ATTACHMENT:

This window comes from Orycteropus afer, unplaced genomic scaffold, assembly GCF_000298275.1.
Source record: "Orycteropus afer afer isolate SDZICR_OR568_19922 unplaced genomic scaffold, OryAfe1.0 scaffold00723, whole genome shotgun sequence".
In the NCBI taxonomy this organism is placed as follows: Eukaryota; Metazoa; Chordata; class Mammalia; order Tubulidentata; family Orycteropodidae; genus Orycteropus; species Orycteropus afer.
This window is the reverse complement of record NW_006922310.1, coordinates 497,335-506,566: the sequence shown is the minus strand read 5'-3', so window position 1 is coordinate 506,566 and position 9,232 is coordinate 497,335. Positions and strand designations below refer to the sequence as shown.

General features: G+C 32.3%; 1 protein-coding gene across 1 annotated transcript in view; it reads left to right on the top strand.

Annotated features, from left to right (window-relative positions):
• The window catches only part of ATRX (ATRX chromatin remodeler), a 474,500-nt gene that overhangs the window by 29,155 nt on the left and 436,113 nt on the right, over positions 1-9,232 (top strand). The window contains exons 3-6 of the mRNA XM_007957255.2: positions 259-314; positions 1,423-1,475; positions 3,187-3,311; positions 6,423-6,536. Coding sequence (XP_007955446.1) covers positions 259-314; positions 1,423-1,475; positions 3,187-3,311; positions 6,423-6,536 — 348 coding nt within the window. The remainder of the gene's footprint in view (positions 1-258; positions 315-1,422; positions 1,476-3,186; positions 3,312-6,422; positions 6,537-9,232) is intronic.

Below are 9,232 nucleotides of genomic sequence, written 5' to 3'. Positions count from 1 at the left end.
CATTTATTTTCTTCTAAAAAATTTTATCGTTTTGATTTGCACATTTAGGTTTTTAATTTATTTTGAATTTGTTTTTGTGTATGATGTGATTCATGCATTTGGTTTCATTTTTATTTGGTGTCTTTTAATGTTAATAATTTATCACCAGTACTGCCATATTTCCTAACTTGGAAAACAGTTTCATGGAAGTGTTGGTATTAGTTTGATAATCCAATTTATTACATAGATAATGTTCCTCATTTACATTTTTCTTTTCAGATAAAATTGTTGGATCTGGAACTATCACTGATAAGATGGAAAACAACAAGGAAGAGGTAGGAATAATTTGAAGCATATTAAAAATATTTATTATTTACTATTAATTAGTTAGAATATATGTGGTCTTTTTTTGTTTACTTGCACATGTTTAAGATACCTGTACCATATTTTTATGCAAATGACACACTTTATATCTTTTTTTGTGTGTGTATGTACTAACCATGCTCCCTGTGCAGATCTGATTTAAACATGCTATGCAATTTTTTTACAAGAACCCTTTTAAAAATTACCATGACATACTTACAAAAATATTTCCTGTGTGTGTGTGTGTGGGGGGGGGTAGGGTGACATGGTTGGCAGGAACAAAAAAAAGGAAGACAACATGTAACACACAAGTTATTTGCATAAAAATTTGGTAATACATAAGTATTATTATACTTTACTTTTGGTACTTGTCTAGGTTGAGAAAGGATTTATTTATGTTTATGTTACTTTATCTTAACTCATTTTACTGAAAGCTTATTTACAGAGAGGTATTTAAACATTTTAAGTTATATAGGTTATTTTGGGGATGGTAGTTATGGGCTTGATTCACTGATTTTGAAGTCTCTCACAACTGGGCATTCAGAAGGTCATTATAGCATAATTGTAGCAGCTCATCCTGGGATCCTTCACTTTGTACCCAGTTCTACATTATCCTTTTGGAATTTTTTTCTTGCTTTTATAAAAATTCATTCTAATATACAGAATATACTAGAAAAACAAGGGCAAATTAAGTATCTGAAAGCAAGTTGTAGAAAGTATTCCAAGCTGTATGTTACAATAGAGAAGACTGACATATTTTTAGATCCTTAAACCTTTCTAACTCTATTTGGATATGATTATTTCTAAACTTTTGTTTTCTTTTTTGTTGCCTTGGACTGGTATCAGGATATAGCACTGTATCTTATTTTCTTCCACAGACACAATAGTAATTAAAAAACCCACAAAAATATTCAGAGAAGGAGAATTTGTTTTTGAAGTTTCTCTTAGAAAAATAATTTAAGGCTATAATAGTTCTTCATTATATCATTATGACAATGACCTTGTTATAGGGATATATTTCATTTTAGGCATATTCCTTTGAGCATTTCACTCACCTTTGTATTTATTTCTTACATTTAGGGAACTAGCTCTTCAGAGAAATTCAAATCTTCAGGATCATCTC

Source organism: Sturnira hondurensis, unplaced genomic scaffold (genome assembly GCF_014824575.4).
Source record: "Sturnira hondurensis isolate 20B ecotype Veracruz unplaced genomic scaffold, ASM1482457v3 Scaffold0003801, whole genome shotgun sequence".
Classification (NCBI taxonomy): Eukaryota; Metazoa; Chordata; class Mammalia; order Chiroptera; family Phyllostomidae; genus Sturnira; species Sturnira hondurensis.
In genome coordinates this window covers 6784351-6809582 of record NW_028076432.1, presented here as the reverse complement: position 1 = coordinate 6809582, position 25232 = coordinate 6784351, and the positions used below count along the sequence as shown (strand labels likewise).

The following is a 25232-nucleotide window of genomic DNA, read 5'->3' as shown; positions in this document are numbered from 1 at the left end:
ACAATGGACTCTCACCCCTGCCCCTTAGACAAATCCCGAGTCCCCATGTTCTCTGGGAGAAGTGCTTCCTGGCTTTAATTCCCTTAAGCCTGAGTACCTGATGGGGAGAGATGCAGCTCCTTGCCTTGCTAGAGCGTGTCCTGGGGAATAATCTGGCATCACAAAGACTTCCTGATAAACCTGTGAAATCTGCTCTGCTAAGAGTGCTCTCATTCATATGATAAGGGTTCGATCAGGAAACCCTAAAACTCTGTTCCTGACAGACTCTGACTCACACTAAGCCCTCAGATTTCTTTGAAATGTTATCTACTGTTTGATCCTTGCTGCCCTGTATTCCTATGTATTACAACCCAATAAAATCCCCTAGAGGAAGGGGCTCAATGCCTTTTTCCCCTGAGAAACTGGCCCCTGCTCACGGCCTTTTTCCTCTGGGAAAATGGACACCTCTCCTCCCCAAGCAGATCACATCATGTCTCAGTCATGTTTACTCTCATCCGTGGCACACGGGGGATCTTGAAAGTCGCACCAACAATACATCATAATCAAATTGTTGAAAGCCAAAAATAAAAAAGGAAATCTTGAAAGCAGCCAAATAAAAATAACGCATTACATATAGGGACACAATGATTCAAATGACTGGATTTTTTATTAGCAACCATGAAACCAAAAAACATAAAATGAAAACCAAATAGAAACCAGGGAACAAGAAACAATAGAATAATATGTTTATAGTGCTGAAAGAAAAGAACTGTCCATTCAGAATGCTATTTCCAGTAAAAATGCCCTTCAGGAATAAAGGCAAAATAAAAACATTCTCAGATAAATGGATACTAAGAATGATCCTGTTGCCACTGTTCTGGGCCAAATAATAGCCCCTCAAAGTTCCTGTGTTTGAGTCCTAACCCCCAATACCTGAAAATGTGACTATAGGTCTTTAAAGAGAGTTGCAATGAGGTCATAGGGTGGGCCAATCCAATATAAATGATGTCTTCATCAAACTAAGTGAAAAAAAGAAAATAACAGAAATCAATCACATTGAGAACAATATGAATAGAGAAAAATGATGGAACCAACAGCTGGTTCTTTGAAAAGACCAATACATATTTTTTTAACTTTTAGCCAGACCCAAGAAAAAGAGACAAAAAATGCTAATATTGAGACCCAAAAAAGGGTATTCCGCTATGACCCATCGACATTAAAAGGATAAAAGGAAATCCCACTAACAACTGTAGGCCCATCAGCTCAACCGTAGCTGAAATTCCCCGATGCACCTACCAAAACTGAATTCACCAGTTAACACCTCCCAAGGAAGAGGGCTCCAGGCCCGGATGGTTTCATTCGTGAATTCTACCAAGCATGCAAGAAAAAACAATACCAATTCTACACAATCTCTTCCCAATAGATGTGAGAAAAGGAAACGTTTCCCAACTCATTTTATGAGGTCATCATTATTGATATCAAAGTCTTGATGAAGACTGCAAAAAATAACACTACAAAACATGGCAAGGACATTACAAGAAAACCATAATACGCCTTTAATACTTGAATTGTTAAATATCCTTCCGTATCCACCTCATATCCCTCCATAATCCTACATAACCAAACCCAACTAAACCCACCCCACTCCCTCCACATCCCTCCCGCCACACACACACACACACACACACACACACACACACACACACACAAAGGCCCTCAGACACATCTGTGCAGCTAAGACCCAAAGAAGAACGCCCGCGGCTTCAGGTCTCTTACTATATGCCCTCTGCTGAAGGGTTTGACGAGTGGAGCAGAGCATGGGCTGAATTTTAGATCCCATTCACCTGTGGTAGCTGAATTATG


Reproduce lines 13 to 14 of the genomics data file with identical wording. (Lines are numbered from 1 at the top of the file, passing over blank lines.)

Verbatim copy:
In genome coordinates this window covers 6784351-6809582 of record NW_028076432.1, presented here as the reverse complement: position 1 = coordinate 6809582, position 25232 = coordinate 6784351, and the positions used below count along the sequence as shown (strand labels likewise).

The following is a 25232-nucleotide window of genomic DNA, read 5'->3' as shown; positions in this document are numbered from 1 at the left end: